"We were trying to avoid information overload, which I don't think serves people well either."-- California's deputy director of medical care services, Stan Rosenstein, on why a state plan to finance drug benefits for disabled seniors was not publicized more vigorously. Los Angeles Times, 12/12/05No one wants “information overload,” so we can be thankful that Merck withheld information in a 2000 study that Vioxx caused more heart attacks than was being reported. These drug companies and the government officials they help keep in power don’t want us to clutter our brains with extraneous details. They are looking out for our welfare, don’t you know.
Nearly 1 million poor and frail California seniors who will be transferred automatically into the Medicare prescription program Jan. 1 can get transitional help from the state if private insurers under the new plan do not cover their particular medications.There is some suggestion that in the zeal of Governor Arnold’s budget tightening efforts, there was a hope that the needy seniors would avoid dipping into this $100 million well and thus deplete California’s coffers just when things were starting to look a little better for the treasury. If an elderly person can’t make up his or her mind where to get cheap drugs, why should regular taxpaying citizens foot the bill for them to get their prescriptions in the interim. Everyone’s got to pull their own weight, like Bill O’Reilly pummels his listeners every day. Otherwise we’re nothing but a bunch of pinko commies bleeding the till needlessly.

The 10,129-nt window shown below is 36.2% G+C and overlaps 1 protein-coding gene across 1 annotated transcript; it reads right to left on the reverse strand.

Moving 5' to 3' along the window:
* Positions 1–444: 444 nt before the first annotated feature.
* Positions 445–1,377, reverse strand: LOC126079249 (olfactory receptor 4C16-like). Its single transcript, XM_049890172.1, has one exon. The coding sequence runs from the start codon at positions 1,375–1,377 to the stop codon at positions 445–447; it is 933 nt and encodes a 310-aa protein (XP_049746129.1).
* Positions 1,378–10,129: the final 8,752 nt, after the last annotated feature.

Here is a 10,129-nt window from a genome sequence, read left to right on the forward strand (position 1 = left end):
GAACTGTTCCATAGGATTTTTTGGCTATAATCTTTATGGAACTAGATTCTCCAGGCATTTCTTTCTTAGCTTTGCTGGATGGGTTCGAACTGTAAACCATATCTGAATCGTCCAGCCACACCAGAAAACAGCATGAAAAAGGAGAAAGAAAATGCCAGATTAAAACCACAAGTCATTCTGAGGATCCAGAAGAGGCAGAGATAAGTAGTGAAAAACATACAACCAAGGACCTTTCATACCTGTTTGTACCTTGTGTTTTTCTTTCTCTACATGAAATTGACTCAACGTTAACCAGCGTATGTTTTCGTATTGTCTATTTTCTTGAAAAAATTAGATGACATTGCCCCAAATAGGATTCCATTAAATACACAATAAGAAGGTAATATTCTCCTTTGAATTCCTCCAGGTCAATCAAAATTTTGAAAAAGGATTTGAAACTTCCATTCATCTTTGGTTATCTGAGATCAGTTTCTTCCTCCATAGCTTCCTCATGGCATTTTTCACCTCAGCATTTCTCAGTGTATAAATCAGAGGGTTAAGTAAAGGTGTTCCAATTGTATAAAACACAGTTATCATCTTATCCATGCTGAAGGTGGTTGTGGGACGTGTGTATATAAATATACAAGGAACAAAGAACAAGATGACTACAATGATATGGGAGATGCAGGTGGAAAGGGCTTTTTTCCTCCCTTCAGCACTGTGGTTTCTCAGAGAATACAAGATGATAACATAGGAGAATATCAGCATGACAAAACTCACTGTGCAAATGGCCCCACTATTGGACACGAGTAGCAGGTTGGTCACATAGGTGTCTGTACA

But no one has notified those eligible of the state's policy — which provides up to a 100-day supply of medicines they are currently taking, including expensive name brands — and they only have until Dec. 31 to request and receive the medication.--Los Angeles Times, 12/12/05
Or, someone forgot to push the PR buttons hard enough and seniors just haven’t gotten the word. Until today’s front page numero uno story addressing the issue of this 100 day state-paid-for drug bridge for seniors.
Stan Rosenstein’s going to be old one day. I wonder if he’ll be able to stand up to the “information overload” he’ll probably demand then.